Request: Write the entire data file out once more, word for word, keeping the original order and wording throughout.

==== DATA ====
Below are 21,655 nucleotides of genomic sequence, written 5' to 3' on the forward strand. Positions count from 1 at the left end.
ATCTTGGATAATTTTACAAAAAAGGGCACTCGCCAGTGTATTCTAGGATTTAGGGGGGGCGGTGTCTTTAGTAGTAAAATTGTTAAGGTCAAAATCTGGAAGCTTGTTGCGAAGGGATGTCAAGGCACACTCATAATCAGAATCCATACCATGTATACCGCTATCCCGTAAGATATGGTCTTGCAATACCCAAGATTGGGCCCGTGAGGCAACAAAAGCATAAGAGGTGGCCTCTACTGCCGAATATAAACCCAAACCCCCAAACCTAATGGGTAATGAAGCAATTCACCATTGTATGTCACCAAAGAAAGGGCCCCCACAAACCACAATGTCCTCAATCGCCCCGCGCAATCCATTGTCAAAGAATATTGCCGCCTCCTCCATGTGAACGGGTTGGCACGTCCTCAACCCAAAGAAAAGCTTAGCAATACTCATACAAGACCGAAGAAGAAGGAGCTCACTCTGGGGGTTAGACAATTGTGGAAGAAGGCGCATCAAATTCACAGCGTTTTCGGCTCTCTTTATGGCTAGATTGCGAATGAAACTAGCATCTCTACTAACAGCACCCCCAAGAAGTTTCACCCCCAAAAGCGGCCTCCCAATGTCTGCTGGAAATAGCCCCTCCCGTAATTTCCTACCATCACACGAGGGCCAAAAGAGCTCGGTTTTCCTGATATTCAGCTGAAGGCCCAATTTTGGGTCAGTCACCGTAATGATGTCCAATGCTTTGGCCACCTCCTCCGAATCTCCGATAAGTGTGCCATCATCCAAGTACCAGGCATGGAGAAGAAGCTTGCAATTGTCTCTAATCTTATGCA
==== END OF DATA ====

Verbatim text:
Below are 21,655 nucleotides of genomic sequence, written 5' to 3' on the forward strand. Positions count from 1 at the left end.
ATCTTGGATAATTTTACAAAAAAGGGCACTCGCCAGTGTATTCTAGGATTTAGGGGGGGCGGTGTCTTTAGTAGTAAAATTGTTAAGGTCAAAATCTGGAAGCTTGTTGCGAAGGGATGTCAAGGCACACTCATAATCAGAATCCATACCATGTATACCGCTATCCCGTAAGATATGGTCTTGCAATACCCAAGATTGGGCCCGTGAGGCAACAAAAGCATAAGAGGTGGCCTCTACTGCCGAATATAAACCCAAACCCCCAAACCTAATGGGTAATGAAGCAATTCACCATTGTATGTCACCAAAGAAAGGGCCCCCACAAACCACAATGTCCTCAATCGCCCCGCGCAATCCATTGTCAAAGAATATTGCCGCCTCCTCCATGTGAACGGGTTGGCACGTCCTCAACCCAAAGAAAAGCTTAGCAATACTCATACAAGACCGAAGAAGAAGGAGCTCACTCTGGGGGTTAGACAATTGTGGAAGAAGGCGCATCAAATTCACAGCGTTTTCGGCTCTCTTTATGGCTAGATTGCGAATGAAACTAGCATCTCTACTAACAGCACCCCCAAGAAGTTTCACCCCCAAAAGCGGCCTCCCAATGTCTGCTGGAAATAGCCCCTCCCGTAATTTCCTACCATCACACGAGGGCCAAAAGAGCTCGGTTTTCCTGATATTCAGCTGAAGGCCCAATTTTGGGTCAGTCACCGTAATGATGTCCAATGCTTTGGCCACCTCCTCCGAATCTCCGATAAGTGTGCCATCATCCAAGTACCAGGCATGGAGAAGAAGCTTGCAATTGTCTCTAATCTTATGCA